A Superfan Is Ready for the Game, if They’ll Only Let Her In
Rosie Miller, 74, a devoted Dayton fan since the early 1950s, has red sweatshirts and navy slacks ready for the Atlantic 10 Conference men’s basketball tournament, which begins Wednesday. She has worn her basketball earrings all season. Her tree, still up from Christmas, is decorated with lights and ornaments in the Flyers’ red and blue team colors. Her arm is decorated with two vaccinations against the coronavirus.
“I’m dressing as if I’m going to the arena,” Miller, a neighborhood preservationist in Dayton, Ohio, laughed in a phone interview last week.
Instead, she planned to sit at home in front of the television. For a year, a reporter has followed her story as she has come to represent the agony of sports fans everywhere separated from their teams by the pandemic, which has intervened for a second consecutive college basketball season.
The restructured A-10 tournament will stage the preliminary rounds in Richmond, Va., through Saturday, take a hiatus and conclude March 14 in Dayton. Last season, the tournament was halted just after it began, when the Flyers were 29-2, angling for a No. 1 seed in the N.C.A.A. tournament and seeking to reach the Final Four for the first time since 1967.
This season, spectators were limited to 300 for games at the Dayton Arena. Miller’s only presence was a cardboard cutout that she bought for $55. Even if the Flyers were to reach the A-10 final next week, Miller initially thought, she would not have the connections to get a ticket. She might have been inoculated against the coronavirus, but not against frustration.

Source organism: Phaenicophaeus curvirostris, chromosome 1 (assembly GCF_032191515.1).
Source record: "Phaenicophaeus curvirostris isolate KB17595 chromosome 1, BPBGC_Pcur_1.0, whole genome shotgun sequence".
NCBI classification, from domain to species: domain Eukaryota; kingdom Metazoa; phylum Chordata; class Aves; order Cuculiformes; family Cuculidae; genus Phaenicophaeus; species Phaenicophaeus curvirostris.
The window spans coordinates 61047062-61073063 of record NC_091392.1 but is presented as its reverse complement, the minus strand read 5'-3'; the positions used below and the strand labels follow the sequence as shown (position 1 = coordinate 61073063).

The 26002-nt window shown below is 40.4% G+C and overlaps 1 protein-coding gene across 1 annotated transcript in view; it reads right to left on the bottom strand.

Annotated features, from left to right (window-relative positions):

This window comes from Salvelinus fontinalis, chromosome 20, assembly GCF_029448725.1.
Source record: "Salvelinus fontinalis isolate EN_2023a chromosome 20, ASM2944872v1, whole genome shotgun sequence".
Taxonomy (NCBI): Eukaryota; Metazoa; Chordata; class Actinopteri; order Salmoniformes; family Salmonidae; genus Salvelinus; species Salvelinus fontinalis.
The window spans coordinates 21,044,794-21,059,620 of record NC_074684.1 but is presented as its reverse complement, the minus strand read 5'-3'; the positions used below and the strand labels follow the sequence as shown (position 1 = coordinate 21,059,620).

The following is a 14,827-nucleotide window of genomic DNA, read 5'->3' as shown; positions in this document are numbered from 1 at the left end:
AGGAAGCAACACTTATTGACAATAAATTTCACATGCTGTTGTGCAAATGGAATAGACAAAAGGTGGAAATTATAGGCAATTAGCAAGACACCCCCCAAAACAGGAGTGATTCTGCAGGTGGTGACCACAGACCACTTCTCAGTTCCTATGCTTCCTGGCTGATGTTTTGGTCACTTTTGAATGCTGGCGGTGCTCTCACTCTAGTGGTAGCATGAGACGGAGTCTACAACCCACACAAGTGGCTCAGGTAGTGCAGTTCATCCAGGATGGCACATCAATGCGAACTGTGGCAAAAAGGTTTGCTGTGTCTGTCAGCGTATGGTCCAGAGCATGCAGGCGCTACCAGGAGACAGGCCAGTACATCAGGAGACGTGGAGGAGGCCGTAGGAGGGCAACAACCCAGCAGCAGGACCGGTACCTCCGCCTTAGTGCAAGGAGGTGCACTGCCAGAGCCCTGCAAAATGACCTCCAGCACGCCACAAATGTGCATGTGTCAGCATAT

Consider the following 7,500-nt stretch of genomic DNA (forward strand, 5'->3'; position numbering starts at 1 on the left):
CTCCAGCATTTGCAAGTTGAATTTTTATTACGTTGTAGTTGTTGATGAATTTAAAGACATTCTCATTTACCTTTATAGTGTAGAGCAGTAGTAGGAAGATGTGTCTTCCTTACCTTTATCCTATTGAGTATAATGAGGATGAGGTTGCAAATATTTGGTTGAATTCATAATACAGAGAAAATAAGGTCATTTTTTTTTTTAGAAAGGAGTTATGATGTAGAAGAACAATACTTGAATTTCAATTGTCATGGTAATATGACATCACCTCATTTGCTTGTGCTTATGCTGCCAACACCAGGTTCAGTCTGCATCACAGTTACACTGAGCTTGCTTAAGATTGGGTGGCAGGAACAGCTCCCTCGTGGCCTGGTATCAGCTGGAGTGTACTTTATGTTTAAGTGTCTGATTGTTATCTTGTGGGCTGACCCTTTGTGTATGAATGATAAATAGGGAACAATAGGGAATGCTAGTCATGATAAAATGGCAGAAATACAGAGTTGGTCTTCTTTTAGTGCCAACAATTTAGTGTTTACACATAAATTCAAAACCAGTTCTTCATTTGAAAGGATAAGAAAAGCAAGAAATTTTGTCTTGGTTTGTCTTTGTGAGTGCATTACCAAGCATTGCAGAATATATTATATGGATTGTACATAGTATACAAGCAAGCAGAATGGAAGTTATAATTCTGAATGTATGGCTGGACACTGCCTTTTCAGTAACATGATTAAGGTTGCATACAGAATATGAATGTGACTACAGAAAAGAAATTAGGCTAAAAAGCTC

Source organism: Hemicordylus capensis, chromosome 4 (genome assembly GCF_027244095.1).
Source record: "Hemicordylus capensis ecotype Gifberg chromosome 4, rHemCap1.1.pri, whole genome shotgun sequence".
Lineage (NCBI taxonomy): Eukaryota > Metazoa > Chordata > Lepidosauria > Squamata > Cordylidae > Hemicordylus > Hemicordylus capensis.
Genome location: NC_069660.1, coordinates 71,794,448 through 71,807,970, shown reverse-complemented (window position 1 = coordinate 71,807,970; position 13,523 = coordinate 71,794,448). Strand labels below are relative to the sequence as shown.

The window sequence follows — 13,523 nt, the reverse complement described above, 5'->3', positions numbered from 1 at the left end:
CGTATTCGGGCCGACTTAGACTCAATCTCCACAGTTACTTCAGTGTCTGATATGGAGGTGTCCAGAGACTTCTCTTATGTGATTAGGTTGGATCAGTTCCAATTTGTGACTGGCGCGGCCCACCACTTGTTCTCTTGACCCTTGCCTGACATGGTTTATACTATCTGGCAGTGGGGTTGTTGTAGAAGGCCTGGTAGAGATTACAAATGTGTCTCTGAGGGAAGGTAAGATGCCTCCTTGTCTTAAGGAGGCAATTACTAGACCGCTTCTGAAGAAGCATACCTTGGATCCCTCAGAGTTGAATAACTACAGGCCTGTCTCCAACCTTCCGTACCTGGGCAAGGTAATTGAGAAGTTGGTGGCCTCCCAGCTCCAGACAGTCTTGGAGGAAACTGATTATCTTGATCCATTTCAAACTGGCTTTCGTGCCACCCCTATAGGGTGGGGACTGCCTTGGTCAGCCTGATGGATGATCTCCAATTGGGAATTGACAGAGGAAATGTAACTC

“Screaming in my house is not the same as screaming in the arena,” Miller said of watching games on her sofa. “And I don’t think my cat is very happy.”
She began watching the Flyers on TV in the early 1950s. Hers, she said, was the only family in her first-grade class with a TV. She began attending Dayton games as a freshman there in 1964. On Sundays, she did not hesitate to stop then-Coach Don Donoher in the parking lot outside church to query him about a particular play. Her former companion, Dan Obrovac, started at center for Dayton in the 1967 N.C.A.A. title game against U.C.L.A. From 1985 through the 2019-20 season, Miller figured she missed about only a dozen home games in person. And she caught those on the radio or television.
Even now, she planned her vacation around the college basketball season. Her hobbies, she liked to say, are basketball and gardening and “thank God they overlap.”
Last March 11, Miller wore a throwback Dayton sweatshirt as she boarded a flight to New York for the Atlantic 10 tournament. The Flyers were a fashionable pick to win the national title. Forward Obi Toppin, a Brooklyn native, would be named the national player of the year and become a lottery pick by his hometown team, the Knicks.
The Ivy League had canceled its men’s and women’s basketball tournaments on March 10, but the Atlantic 10 was still intending to proceed at the Barclays Center. Miller and her traveling companion, a friend from high school named Angie Hellwig, landed at La Guardia Airport in late afternoon and took a chartered bus with other Dayton fans to the Hampton Inn on Flatbush Avenue in Brooklyn.
Miller had bought new clothes for the trip, including sweatshirts and a pair of red slacks. She also carried Obrovac’s Dayton letter sweater from the 1960s. But she was wary of the coronavirus outbreak. Miller and Hellwig carried wipes and disposable gloves, swabbed down their plane seats, their hotel room and the table at Junior’s restaurant in Brooklyn, where they went for burgers and cheesecake at dinner.
Somehow, they missed the news later that night that Rudy Gobert of the Utah Jazz had tested positive for the coronavirus and that the N.B.A. season had been suspended.